Despite smoother operations at Anchorage airport, passengers could still see hang-ups from weather, pandemic
ANCHORAGE, Alaska (KTUU) - Many travelers and others have been arriving to Ted Stevens Anchorage International Airport, with passengers finally getting home after cancellations and other long delays.
Alaska Airlines Spokesman Tim Thompson said in an email Wednesday that, just as it has for many other airlines, surges in identified COVID-19 cases are still driving “higher-than-usual absences.” For Jan. 5, he wrote, 119 flights across the Alaska Air network had been canceled as of midday.
“We’re using all our resources to get our guests to their destination as soon as possible, while operating safely,” Thompson said. “We sincerely apologize for the considerable inconvenience and understandable frustration that our guests have experienced this past week.
“We deeply appreciate the efforts of our employees who are doing their best to assist our guests,” he added, noting that guests should check their itineraries before heading to airports if possible. “If anyone is unable to reschedule their flight at this time, rest assured that we will hold the value of every ticket until our guests are ready to travel again.”
According to Ted Stevens Anchorage International Airport Manager Jim Szczesniak, many of the issues passengers moving through the Anchorage airport are seeing are trickle-down effects from airports outside the state.
“Where we end up getting caught up, potentially, is if there are issues in other places,” he said, “like Chicago: if Chicago is having issues, we’ll have issues with Chicago flights.”
On the cargo side, Szczesniak said operations have thus far been pretty much unhampered, despite the airport seeing an uptick in traffic compared to this time last year.
“For cargo in the third quarter this year,” he said, “we were up 5% over last year, which was a good year, a record year for us. Cargo traffic has continued to be pretty strong here at the airport. We anticipate that it will remain strong in 2022.”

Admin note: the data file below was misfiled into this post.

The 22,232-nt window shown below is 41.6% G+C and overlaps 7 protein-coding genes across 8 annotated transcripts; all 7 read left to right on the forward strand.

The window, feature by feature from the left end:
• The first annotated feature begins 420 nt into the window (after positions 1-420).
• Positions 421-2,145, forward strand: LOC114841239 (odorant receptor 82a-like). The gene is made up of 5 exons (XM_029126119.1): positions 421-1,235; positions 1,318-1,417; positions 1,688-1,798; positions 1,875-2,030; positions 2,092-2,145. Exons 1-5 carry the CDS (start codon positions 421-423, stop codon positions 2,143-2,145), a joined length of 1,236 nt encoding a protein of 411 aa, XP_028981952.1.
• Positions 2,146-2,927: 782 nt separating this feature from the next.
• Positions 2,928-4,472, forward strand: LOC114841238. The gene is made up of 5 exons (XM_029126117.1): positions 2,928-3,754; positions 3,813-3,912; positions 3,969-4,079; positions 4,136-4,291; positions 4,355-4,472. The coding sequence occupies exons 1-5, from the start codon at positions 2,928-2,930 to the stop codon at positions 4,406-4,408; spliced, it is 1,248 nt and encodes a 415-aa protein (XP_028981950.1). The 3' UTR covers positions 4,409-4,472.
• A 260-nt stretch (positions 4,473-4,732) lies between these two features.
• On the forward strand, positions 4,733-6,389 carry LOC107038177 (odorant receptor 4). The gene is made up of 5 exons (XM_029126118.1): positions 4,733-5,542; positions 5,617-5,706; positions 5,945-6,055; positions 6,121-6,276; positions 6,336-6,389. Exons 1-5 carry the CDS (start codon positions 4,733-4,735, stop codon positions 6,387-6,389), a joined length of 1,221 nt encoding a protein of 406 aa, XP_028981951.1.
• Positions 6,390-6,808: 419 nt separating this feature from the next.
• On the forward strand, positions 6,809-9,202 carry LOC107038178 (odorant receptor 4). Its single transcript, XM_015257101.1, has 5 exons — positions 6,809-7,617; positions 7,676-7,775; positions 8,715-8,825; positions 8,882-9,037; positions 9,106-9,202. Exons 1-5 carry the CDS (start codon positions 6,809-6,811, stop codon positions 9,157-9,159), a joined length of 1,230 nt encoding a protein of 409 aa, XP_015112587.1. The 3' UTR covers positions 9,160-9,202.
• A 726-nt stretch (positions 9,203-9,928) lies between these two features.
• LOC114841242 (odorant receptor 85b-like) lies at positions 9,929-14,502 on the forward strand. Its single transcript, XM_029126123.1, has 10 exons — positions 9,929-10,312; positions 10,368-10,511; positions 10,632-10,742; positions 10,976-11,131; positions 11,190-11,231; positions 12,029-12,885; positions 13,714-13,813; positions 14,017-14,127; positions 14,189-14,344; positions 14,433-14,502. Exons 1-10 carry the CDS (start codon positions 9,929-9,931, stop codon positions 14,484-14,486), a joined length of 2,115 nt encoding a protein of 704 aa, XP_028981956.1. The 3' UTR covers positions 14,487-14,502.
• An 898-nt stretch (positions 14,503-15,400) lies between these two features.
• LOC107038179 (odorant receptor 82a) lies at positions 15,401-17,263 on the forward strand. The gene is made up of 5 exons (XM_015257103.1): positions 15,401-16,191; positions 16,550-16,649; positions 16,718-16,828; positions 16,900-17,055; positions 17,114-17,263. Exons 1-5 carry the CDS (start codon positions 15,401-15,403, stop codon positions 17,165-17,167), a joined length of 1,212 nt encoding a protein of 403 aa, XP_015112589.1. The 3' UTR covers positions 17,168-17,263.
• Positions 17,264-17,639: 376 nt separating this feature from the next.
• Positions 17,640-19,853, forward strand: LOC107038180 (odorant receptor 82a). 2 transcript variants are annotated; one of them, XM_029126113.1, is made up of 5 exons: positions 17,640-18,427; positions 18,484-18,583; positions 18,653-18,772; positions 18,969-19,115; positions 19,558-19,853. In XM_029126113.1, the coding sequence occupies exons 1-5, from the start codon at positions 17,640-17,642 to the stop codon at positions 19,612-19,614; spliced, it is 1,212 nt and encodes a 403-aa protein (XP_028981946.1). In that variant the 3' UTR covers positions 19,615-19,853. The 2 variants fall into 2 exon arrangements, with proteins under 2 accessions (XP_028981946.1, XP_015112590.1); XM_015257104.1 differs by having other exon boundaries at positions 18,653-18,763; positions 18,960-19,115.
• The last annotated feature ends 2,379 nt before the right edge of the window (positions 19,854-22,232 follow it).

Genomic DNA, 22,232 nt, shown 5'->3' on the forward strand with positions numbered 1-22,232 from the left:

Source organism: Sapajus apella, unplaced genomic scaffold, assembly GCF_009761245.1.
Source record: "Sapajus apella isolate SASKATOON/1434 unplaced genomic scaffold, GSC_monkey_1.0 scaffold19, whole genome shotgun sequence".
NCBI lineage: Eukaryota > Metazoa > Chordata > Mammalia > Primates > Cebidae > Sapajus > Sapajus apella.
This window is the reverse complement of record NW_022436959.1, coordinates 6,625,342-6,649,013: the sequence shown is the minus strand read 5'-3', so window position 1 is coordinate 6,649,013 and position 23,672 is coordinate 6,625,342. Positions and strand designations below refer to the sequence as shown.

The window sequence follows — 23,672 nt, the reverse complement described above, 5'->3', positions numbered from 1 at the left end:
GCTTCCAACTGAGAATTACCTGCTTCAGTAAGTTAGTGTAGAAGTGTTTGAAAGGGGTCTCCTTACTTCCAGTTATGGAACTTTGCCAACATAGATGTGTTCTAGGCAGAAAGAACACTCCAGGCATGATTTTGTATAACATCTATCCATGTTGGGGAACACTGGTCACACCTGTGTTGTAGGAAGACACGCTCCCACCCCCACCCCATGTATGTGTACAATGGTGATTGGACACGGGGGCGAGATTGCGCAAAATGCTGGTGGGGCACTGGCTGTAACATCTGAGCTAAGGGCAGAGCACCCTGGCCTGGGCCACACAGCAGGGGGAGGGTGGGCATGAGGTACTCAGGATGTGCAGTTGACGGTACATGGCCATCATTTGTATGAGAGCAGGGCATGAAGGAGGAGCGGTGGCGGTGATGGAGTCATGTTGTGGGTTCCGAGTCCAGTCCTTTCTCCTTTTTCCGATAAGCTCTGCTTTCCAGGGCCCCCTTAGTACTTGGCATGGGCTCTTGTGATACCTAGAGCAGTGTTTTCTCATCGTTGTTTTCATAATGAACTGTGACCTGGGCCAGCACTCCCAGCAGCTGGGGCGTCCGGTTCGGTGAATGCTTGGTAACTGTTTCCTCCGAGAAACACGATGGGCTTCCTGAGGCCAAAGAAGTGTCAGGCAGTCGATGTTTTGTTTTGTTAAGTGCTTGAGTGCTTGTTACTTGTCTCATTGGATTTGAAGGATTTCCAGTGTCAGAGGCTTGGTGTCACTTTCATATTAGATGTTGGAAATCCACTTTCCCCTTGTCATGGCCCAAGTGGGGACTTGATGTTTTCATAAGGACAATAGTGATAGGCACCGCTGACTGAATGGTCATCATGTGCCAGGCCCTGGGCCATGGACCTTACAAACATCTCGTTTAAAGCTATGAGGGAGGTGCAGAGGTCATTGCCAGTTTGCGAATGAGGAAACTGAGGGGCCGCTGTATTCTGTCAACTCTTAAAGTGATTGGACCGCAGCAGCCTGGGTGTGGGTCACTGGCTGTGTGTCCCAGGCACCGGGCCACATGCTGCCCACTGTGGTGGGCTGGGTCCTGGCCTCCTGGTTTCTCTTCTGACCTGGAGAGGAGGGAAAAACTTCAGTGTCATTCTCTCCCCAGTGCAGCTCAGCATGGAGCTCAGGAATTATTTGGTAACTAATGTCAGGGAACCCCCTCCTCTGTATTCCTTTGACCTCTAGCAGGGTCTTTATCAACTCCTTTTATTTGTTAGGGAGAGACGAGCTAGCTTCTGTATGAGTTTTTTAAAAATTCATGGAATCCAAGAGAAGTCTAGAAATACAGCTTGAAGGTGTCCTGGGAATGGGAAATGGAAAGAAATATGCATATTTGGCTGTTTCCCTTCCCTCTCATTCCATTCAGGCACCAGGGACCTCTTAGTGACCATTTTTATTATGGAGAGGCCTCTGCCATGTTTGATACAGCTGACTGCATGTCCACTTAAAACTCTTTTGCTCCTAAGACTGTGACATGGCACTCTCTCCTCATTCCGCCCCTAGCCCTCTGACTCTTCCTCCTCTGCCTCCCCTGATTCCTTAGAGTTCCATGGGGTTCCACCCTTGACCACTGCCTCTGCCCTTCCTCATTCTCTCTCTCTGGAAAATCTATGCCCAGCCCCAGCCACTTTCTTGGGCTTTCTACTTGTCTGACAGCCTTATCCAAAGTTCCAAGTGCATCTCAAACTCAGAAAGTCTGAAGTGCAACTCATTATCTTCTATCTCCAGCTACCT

In some cases, numbers have surpassed pre-pandemic levels, and he said he expects cargo numbers to continue to increase as the year goes on, but only after the usual and slight decline the airport typically sees toward the beginning of each year.
“It’s getting more to that slow period of the year, so not anything that would cause concern,” he said.
Both passenger and cargo traffic tend to quiet down a bit right after the holidays, Szczesniak added. Part of that is the Lunar New Year that is celebrated extensively in Asian countries, which is where much of the cargo traffic itself originates.
As for Alaska Airlines, whose main hub is in Seattle, Thompson said several factors combining together — particularly staff illness and subsequent shortages — are what’s contributing to making everything that much more complicated.
“This is compounded by the residual impacts of winter weather in several of our key hubs,” he said.
The Alaska Airlines website’s travel advisories page details how guests who are traveling or were meant to be traveling in the coming weeks can change or get a refund for their tickets in many situations.
Global flight tracking site FlightView on Tuesday showed operations at the Anchorage airport as “normal,” but that slipped into “delays” as of Wednesday evening. A little less than 50% of departures were shown as on time on the site, with the rest were considered late or very late. About 70% of arrivals were considered on time as of Wednesday night.
Fourth quarter data on operations at the Anchorage airport is expected to be available later in January.
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